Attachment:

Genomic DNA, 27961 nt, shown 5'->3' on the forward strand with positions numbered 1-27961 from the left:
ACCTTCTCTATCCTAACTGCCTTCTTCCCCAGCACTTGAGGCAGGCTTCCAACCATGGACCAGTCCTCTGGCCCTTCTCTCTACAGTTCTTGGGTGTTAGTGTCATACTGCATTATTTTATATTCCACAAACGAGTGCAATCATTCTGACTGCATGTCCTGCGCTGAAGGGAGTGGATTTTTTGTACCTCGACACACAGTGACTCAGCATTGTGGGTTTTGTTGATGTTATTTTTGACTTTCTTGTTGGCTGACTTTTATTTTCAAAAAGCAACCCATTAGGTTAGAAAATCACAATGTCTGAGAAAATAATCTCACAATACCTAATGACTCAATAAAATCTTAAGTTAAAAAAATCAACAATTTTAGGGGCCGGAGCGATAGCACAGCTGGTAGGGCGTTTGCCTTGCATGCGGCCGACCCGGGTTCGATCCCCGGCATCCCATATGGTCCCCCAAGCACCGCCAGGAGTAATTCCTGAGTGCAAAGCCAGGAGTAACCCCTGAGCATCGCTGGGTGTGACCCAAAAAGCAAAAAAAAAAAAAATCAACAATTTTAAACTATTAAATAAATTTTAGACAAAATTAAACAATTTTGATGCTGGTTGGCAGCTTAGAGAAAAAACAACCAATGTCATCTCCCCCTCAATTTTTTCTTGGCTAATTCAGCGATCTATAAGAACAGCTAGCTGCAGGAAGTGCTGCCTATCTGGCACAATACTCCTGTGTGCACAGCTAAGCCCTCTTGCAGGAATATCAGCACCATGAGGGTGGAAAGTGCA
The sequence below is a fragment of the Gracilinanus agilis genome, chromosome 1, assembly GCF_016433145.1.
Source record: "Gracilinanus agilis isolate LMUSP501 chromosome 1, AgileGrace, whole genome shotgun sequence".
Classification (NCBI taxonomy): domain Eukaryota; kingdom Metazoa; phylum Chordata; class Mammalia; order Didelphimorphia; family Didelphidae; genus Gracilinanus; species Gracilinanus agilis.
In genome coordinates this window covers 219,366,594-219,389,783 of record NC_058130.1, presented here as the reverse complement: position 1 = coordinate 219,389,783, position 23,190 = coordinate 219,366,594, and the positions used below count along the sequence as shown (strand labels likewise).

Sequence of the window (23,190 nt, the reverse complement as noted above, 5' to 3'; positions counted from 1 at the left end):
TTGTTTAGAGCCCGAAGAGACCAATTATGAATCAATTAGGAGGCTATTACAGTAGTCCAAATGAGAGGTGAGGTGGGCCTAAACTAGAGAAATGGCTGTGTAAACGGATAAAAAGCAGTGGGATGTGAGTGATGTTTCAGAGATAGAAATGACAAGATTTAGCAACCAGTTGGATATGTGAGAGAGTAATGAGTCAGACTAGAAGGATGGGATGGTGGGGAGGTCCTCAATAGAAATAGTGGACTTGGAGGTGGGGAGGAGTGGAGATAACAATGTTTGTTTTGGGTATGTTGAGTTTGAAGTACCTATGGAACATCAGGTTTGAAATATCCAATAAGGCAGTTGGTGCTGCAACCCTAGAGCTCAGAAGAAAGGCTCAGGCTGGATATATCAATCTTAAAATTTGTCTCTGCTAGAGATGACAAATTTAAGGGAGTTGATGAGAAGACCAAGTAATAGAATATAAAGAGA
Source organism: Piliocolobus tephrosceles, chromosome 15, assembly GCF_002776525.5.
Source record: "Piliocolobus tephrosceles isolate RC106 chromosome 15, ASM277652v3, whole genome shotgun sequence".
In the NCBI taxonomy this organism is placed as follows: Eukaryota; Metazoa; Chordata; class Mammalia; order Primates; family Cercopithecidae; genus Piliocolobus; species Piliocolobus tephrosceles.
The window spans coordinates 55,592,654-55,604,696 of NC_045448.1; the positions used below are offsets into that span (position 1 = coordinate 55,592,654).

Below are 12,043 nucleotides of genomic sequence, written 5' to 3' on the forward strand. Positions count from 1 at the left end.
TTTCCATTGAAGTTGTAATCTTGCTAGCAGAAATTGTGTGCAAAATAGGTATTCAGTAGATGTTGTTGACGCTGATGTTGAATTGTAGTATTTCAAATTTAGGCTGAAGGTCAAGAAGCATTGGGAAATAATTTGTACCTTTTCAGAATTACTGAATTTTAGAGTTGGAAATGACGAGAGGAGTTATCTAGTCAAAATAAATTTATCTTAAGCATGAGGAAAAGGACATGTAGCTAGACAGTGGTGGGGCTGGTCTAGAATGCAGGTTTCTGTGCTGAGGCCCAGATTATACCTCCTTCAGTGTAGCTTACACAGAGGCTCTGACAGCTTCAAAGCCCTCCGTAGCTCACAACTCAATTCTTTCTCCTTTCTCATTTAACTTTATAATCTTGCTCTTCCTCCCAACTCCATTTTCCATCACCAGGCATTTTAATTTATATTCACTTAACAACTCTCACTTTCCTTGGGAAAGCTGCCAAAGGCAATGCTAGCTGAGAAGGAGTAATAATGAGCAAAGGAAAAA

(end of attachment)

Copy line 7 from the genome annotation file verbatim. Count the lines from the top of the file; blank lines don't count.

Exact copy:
Sequence of the window (23,190 nt, the reverse complement as noted above, 5' to 3'; positions counted from 1 at the left end):